Arkansas is a given Trump state, the only drama being the size of his victory.

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But down the ballot, there’s much of interest.

Marquee race: 2nd District Congress, where Democratic state Sen. Joyce Elliott has run a flawless, positive campaign against a slashing and dishonest response by the millionaire banker French Hill, the incumbent Republican. He sounds nervous. I have a hard time believing she can do better than past strong Democratic candidates (Pat Hays and Clarke Tucker) and pick up sufficient support in the six outlying counties to go with a big margin in Pulaski. But if you live in Saline, Faulkner, White, Conway, Perry or Van Buren counties; are tired of Trump and his enablers, and want to make a bit of political history, now’s your chance. Vote. Polls close at 7:30 p.m.

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Ballot issues: The Arkansas Poll says voters will approve the sales tax increase to give the unaccountable Arkansas Department of Transportation a steady stream of general revenue to spend unwisely (Issue 1) and also give an undeserving legislature an end to term limits (Issue 2). Maybe they’ll defeat Issue 3, a product of the same Republican legislature/special interest lobby cabal beyond Issues 1 and 2, to kill popular ballot petitions. We still say 1, 2, 3 NO!

ALL POLITICS IS LOCAL: An absence of lots of local races is thought to be a help to Joyce Elliott in the Republican counties. But there’s some good stuff in Pulaski that might spur turnout in the Democratic-favoring county, the state’s most populous.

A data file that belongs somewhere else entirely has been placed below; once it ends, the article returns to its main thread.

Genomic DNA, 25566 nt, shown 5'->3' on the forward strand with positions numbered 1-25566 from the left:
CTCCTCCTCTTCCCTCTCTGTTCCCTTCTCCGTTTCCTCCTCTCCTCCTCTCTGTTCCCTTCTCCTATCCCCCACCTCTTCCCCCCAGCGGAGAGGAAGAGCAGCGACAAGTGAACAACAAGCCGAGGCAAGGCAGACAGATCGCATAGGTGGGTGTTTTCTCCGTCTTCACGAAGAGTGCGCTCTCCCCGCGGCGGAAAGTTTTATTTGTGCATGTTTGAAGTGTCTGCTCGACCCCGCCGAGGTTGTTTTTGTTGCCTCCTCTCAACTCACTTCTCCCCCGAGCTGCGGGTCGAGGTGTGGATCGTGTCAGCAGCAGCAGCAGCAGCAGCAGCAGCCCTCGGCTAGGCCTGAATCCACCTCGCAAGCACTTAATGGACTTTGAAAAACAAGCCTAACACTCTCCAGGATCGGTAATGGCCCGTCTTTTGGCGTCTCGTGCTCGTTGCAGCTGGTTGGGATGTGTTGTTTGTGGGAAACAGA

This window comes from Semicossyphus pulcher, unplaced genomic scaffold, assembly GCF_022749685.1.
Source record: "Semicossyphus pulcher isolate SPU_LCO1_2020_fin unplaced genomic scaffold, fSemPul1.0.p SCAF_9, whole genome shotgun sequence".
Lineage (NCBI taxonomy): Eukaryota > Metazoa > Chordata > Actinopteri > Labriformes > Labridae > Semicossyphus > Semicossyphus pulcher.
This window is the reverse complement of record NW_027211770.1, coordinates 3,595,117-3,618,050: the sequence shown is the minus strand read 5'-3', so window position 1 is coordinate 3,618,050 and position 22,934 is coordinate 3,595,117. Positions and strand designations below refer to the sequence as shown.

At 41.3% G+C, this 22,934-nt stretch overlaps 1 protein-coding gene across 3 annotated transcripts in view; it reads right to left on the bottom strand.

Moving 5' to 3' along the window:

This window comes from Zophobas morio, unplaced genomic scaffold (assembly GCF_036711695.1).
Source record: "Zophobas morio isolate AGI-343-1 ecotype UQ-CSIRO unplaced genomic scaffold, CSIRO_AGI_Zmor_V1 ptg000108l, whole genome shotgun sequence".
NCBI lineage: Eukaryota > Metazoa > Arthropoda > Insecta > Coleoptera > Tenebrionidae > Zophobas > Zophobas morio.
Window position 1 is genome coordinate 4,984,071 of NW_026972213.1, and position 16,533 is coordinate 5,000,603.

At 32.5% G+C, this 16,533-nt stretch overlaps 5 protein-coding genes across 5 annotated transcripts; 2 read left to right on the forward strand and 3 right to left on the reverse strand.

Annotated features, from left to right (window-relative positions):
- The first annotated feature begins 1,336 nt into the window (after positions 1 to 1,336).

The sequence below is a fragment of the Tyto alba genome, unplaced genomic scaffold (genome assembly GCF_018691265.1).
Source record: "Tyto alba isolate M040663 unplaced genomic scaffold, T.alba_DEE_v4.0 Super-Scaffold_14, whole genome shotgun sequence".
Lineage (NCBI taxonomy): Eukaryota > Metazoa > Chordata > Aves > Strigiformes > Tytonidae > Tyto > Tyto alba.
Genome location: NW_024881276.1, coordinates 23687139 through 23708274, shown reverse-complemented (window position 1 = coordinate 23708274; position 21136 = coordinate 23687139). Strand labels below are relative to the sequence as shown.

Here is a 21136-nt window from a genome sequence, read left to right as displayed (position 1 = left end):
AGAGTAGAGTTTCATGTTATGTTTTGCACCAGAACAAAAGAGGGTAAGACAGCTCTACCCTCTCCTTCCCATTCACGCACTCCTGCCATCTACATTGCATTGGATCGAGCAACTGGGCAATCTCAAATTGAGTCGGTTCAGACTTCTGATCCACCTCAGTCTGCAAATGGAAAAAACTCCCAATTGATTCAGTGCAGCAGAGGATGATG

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  • A hot race for North Little Rock mayor.
  • Three at-large races for Little Rock City Board. The guessing seems to center around whether, in a crowded field, Antwan Phillips can recreate the unity coalition that lifted Mayor Frank Scott Jr. and defeat Alan Dubbus, who enjoys support from the Republican voter niche. There is no runoff; top vote-getter wins.
  • Four runoffs for open circuit court judgeships.
  • Nine contests for state legislative seats that cover parts of Pulaski County, at least a half-dozen with hard-working, well-organized sterling candidates mounting legitimate challenges in Republican districts. (There are several similarly good Democratic candidates in other regions. There’ll be no change of the strong Republican majority in House and Senate this election, but any gain of seats would be nice for Democrats. And it would be particularly nice if an undistinguished candidate with a KKK robe in his high school closet and nothing to recommend him except the “R” after his name is soundly defeated by the solid Democratic incumbent Sen. Bruce Maloch of Magnolia. The same drubbing would be welcome for a professional politico from Asa Inc. who is challenging Democratic Sen. Eddie Cheatham of Crossett and for a questionable character trashing Rep. LeAnne Burch of Monticello.)
  • The first Little Rock School Board election in six years, with Billionaire Boys Club charter school money reflected in endorsements by the Arkansas Democrat-Gazette and true local control promised by exceedingly well-qualified candidates  endorsed by the Little Rock Education Association and the Arkansas Times. If you haven’t voted, they are:
  • ZONE 3: Evelyn Hemphill Callway
  • ZONE 5: Ali Noland
  • ZONE 6: Vicki Hatter
  • ZONE 7: Ryan Davis
  • ZONE 8: Greg Adams
  • ZONE 9: Kieng Vang-Dings

The presidential race tops all. I’ll consider it a good night if the Arkansas Poll missed the mark and Arkansas gives Trump less than 60 percent of the vote. And it also would be nice if Libertarian Ricky Harrington, an unknown with scant money, can get 30 percent or more to tarnish radical Republican Sen. Tom Cotton’s march to the 2024 presidential race.